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Windows 10 May Be Seeing Some Very Notable Changes, As Indicated By Microsoft Job Posting

Microsoft has recently put out a job posting, looking for a senior software engineer to help them capture the good old days of the user-Window experience.

While that may not be the exact language used to communicate the posting, it isn't really all too far either. The description, as noted by WL, asks for a user to work with Microsoft Surface and the company's OEM (online equipment manufacturer) to deliver a grandiose visual experience highlighting to users that, in a direct quote, "Windows is BACK". In a hilarious turn of events, as soon as the listing gained widespread coverage, the description was changed to a more subdued call for a better user experience for customers.

Let's dissect this, shall we? What can be defined as the good old days of Windows? Why is Microsoft looking to, and this author urges readers to forgive them for this, Make Windows Great Again? Well, answers for these questions may just revolve around Windows 7.

Windows 7 is ultimately regarded as Microsoft's peak performance in terms of both Operating Software (OS) and user experience (UX). The easy to use, yet highly interactive and streamlined interface combined with its smooth running became almost an instant hit upon release. Bolstered on by Windows Vista serving to be a significant disappointment, it went on to become the primary OS Microsoft users relied on in the span of a few years. Its successor, Windows 8, also fell short of expectation, therefore keeping the 7 train chugging along until the introduction of our current Windows 10.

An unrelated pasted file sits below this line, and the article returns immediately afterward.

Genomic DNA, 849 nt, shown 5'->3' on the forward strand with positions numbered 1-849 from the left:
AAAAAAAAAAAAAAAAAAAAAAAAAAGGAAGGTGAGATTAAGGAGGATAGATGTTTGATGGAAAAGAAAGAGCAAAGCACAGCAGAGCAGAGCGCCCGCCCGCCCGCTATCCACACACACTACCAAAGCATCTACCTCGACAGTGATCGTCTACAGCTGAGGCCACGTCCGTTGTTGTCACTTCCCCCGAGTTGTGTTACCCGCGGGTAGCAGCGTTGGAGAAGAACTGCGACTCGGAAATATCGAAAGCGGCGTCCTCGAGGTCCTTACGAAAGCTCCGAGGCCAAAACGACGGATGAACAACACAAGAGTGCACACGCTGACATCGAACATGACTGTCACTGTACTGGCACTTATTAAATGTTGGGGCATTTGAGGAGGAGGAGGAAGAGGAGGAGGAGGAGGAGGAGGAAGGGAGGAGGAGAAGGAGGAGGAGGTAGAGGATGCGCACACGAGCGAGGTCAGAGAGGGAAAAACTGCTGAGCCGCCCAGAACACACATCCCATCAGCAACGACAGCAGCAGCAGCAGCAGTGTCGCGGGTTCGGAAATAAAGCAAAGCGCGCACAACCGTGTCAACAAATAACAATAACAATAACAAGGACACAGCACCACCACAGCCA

Microsoft was looking to make a lasting impact with 10. Amongst a massive marketing campaign, capped off by the new OS being free-to-download for users online, the company was aiming for the software to be spread across a billion PCs by 2018, three years after its release in 2015. That goal ultimately saw completion in 2020, mainly attributed to one reason: the popularity of Windows 7 and the userbase's reluctance to part with it. So, clearly, the good old days definitely existed, and Microsoft may be looking towards drastic changes to reach them.

What further supports this assumption is that this is not the first time an overhaul has been alluded to. Certain leaks in 2020 spoke about a project, entitled Sun Valley, that will attempt to bring about new interface layouts. Particularly referenced were the Start Menu, Taskbar, File Explorer, and Action Centre. File Explorer might even adopt an entirely different skin as part of the upgrade.

Microsoft's layout has become rather old. While the adage "if it ain't broke, don't fix it" can certainly be applied here, the fact that Windows 10 could not hold a candle to its predecessor of more than half a decade does mean that some fixing might be warranted.


Read next: How Many Users Are Sticking To Windows 7 Even After Its End Of Life

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